Online code repository GitHub is taking on the venerable Emacs and Vim text editors by releasing a text editor of its own, called Atom, which it claims is more suited to the Web era of development.
"We're bringing in a lot of our favorite things about text editors into the 21st century and making the most hackable text editor out there," said Chris Kelly, who is GitHub's developer relations lead.
Like Emacs and Vim, Atom is open source and can be extended to fit specific programming languages. Unlike Emacs, it does not require knowledge of the relatively obscure LISP programming language to augment with new capabilities. Nor does Atom need to be operated from the command line.
"Emacs was one of our big inspirations. It has this property of internal re-programmability. The user has the same capabilities to reprogram Emacs as the core developers," said Nathan Sobo, a GitHub developer who worked on Atom. "We designed Atom to be the same way. But we wanted Atom to be really approachable to someone who has used to the GUI paradigms of the last 10 years."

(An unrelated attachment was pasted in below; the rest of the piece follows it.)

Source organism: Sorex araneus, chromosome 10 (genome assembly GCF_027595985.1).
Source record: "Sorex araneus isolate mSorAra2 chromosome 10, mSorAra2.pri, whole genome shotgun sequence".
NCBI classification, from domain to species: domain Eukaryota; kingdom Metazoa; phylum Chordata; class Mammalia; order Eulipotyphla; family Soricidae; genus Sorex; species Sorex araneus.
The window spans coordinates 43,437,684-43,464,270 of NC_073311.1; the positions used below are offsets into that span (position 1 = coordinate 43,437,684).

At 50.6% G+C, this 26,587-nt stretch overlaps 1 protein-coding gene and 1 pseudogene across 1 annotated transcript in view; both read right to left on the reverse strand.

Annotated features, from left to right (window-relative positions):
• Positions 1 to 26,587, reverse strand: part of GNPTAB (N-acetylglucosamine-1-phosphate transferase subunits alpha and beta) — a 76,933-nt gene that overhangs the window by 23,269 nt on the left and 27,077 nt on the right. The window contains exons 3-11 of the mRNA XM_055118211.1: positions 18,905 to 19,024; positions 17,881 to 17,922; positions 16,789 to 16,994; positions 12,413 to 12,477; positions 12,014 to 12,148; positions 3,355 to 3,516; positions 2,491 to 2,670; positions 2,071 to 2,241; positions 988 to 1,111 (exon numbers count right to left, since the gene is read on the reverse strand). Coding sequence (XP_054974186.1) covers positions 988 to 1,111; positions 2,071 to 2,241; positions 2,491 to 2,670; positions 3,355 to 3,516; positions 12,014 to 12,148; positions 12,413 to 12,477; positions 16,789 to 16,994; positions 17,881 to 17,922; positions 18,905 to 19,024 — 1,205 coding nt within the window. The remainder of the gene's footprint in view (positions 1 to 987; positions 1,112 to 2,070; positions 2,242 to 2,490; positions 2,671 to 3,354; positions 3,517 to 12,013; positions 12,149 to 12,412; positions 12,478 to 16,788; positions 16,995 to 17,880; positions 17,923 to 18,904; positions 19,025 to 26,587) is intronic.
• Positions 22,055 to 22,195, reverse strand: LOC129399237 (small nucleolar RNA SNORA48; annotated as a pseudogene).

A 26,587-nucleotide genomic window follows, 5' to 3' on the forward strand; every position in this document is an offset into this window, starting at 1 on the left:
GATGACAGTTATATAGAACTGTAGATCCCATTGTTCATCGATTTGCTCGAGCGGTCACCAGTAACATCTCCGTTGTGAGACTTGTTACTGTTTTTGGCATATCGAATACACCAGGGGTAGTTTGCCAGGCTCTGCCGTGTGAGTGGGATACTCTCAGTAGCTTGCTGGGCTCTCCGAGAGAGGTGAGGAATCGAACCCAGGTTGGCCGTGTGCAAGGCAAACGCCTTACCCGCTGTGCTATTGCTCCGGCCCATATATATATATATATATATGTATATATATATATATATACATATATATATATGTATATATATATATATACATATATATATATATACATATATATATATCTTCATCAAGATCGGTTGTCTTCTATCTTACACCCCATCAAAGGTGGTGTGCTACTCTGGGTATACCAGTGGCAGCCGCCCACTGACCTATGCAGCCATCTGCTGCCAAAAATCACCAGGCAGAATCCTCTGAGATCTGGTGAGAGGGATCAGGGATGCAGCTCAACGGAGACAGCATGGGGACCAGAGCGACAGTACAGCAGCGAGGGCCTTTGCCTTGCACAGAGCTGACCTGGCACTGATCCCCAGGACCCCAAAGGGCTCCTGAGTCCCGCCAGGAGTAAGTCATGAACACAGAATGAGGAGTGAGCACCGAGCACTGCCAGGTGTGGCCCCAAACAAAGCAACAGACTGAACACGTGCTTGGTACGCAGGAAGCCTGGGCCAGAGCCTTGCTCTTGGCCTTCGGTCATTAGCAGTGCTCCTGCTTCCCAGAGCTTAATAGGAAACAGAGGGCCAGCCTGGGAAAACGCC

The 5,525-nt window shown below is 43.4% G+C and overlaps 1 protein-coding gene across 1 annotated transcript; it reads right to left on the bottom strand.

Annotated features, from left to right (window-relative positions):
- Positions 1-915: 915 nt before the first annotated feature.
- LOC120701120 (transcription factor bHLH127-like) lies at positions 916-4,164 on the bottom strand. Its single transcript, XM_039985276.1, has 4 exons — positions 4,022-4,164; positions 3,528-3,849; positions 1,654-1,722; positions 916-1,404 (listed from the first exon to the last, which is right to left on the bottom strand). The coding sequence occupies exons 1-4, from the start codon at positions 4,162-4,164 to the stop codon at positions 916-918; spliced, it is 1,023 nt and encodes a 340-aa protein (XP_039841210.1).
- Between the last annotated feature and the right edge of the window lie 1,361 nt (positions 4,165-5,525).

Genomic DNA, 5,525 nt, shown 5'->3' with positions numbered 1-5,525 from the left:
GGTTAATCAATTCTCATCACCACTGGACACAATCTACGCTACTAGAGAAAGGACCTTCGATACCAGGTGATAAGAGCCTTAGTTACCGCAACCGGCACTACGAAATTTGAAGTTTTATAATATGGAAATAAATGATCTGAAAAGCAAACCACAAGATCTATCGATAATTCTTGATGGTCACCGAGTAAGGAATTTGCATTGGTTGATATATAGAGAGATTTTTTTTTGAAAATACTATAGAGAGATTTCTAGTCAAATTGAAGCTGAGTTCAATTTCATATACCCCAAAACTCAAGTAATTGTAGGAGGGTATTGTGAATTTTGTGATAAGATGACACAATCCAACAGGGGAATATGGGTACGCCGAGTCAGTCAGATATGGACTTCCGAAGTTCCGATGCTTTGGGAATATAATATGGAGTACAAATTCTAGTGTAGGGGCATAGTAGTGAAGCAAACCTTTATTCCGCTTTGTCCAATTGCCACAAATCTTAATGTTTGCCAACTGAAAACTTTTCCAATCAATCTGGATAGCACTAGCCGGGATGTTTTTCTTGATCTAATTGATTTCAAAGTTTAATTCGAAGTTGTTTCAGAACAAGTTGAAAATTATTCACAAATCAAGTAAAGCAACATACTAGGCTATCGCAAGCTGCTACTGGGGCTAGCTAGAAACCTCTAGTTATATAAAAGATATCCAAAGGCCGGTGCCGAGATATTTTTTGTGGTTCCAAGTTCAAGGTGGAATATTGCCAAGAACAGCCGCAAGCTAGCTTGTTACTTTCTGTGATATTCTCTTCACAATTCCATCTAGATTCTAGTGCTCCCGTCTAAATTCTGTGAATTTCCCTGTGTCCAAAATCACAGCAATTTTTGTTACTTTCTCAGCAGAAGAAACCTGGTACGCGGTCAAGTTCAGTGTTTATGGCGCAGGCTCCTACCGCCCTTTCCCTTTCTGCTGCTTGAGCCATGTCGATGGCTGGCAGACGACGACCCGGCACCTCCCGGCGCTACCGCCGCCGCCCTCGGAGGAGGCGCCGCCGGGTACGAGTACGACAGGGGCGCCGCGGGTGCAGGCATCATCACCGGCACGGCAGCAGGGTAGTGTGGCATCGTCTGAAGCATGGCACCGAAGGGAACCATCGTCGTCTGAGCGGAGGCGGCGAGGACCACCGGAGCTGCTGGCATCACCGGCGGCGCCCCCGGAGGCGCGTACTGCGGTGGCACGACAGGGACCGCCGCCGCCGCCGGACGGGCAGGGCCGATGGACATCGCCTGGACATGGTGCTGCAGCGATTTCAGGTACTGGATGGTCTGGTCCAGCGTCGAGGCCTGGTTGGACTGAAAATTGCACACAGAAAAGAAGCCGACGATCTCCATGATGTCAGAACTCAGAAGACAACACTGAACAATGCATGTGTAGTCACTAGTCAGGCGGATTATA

Due to their ease of use and portability, many developers have long eschewed using full-featured IDEs (integrated development environments) such as Eclipse and Visual Studio in favor of smaller and lighter text editors.
The two most widely used command-line text editors, Emacs and Vim, have been available for decades. As a result, outside contributors have added a lot of functionality to them, making them useful for composing programs, scripts and other text-based work products.
The company first released the software in a private beta earlier this year. The software, which does not require the GitHub service to use, is now released for all to use under the open source MIT License.
The current version of Atom runs only on Apple Macintosh computers, running OS X versions 10.8 and later. GitHub plans to issue versions for both Linux and Windows in the near future.